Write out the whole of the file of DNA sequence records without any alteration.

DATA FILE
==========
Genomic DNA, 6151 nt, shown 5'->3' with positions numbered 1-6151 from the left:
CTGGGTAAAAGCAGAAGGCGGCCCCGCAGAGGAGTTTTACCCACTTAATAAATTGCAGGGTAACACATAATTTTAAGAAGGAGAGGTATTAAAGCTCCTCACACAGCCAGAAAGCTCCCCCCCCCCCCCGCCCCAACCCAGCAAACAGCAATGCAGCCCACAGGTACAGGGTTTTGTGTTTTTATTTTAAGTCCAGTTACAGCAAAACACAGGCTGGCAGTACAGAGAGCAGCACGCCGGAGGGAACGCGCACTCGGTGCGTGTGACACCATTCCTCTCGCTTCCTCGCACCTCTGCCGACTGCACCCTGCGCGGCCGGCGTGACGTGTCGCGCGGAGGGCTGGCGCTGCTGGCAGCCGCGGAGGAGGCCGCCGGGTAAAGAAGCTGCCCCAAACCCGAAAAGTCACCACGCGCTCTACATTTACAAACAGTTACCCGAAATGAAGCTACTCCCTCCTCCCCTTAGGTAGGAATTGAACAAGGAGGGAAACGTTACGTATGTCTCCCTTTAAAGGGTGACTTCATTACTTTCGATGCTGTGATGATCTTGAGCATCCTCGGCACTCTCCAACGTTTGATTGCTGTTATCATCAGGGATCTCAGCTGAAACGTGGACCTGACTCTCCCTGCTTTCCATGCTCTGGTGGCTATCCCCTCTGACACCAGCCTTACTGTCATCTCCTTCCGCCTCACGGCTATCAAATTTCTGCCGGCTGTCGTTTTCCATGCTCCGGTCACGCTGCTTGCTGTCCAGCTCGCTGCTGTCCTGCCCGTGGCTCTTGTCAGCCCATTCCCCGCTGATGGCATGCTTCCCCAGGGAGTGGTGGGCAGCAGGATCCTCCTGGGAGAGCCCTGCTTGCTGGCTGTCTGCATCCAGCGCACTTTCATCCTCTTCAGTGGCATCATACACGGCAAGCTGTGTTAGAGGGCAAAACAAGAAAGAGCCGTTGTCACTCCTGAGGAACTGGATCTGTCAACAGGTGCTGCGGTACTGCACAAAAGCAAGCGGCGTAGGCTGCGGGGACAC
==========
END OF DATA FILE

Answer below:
Genomic DNA, 6151 nt, shown 5'->3' with positions numbered 1-6151 from the left:
CTGGGTAAAAGCAGAAGGCGGCCCCGCAGAGGAGTTTTACCCACTTAATAAATTGCAGGGTAACACATAATTTTAAGAAGGAGAGGTATTAAAGCTCCTCACACAGCCAGAAAGCTCCCCCCCCCCCCCGCCCCAACCCAGCAAACAGCAATGCAGCCCACAGGTACAGGGTTTTGTGTTTTTATTTTAAGTCCAGTTACAGCAAAACACAGGCTGGCAGTACAGAGAGCAGCACGCCGGAGGGAACGCGCACTCGGTGCGTGTGACACCATTCCTCTCGCTTCCTCGCACCTCTGCCGACTGCACCCTGCGCGGCCGGCGTGACGTGTCGCGCGGAGGGCTGGCGCTGCTGGCAGCCGCGGAGGAGGCCGCCGGGTAAAGAAGCTGCCCCAAACCCGAAAAGTCACCACGCGCTCTACATTTACAAACAGTTACCCGAAATGAAGCTACTCCCTCCTCCCCTTAGGTAGGAATTGAACAAGGAGGGAAACGTTACGTATGTCTCCCTTTAAAGGGTGACTTCATTACTTTCGATGCTGTGATGATCTTGAGCATCCTCGGCACTCTCCAACGTTTGATTGCTGTTATCATCAGGGATCTCAGCTGAAACGTGGACCTGACTCTCCCTGCTTTCCATGCTCTGGTGGCTATCCCCTCTGACACCAGCCTTACTGTCATCTCCTTCCGCCTCACGGCTATCAAATTTCTGCCGGCTGTCGTTTTCCATGCTCCGGTCACGCTGCTTGCTGTCCAGCTCGCTGCTGTCCTGCCCGTGGCTCTTGTCAGCCCATTCCCCGCTGATGGCATGCTTCCCCAGGGAGTGGTGGGCAGCAGGATCCTCCTGGGAGAGCCCTGCTTGCTGGCTGTCTGCATCCAGCGCACTTTCATCCTCTTCAGTGGCATCATACACGGCAAGCTGTGTTAGAGGGCAAAACAAGAAAGAGCCGTTGTCACTCCTGAGGAACTGGATCTGTCAACAGGTGCTGCGGTACTGCACAAAAGCAAGCGGCGTAGGCTGCGGGGACAC